Celebrities—and hipsters with aspirations—take a lot of heat for what they name their babies. Though her daughter is a tween, Gwyneth Paltrow still gets trotted out as the height of baby-naming audacity after penning "Apple" on her firstborn's birth certificate. (Future discussion: has Apple's dad, rocker Chris Martin, been called out?)
We think of creative monikers as a completely modern phenomenon fueled by celebrity worship, personal branding and everybody moving to Brooklyn. But historically? Americans have been saddling kids with weird names for more than a century.
Arika Okrent, reporting for The Week, dug deep into the Social Security Administration's online naming records and found the Apples, Blues, Norths and Kal-Els of the late 1800s. And just look at what she found. Some poor SOB had to grow up with the name Lillian—for a boy.
In 1916, the originalists went with color: Green for boys, Golden for girls.
In the first 52 years that the SSA started keeping records, the least popular list of the most popular 1,000 names reads like a slightly creakier version of what you might see in certain neighborhoods today—boys named Lillian, girls named Jack (compare that with today's Averys and Charlies). In 1896, the lowest ranked boys name was Josephine. The lowest ranked girls name that year? Clifford. Not an error!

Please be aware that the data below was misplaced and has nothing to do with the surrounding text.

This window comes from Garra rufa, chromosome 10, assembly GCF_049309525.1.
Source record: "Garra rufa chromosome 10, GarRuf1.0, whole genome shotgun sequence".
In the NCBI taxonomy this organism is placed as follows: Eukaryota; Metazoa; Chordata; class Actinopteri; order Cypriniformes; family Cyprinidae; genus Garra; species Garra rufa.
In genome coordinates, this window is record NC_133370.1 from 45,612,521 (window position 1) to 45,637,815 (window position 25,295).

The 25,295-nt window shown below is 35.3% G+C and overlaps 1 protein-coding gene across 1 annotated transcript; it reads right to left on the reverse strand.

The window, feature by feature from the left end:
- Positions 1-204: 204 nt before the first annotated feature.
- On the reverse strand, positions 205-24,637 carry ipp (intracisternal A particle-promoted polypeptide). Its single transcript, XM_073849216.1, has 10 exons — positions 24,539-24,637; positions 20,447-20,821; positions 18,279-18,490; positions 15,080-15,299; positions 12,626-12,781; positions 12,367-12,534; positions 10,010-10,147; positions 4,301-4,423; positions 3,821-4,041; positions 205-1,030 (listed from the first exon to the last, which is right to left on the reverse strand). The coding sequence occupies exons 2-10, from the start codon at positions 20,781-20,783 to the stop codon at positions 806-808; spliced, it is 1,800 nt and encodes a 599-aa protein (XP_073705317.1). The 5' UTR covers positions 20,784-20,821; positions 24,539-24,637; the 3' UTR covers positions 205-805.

What's especially interesting is that, even though these names are unpopular, more than one child was given the name. Which makes me wonder: Is there another Apple out there? Because in 1893, there was a baby boy named Orange. Two decades later, along came a few Lemons. In 1899, there were a few girls named Cuba. In 1919, someone who really enjoyed Paris named her sons Metro. In 1916, the originalists went with color: Green for boys, Golden for girls.
The list has alternative spellings like you might see today: Dorathy and Estel (a boy). And slight variants on popular names Hildred and Bobbye (girls). And boy have place names stood the test of time. Phoenix, Brooklyn and even little Bronx didn't just come out of nowhere. Back in the day, more than one family called their sons or daughters Okey, Erie, Texie, Indiana, Reno and Bama.
No wonder great-grandma Jack and great-grandpa Dock love your little Foster so.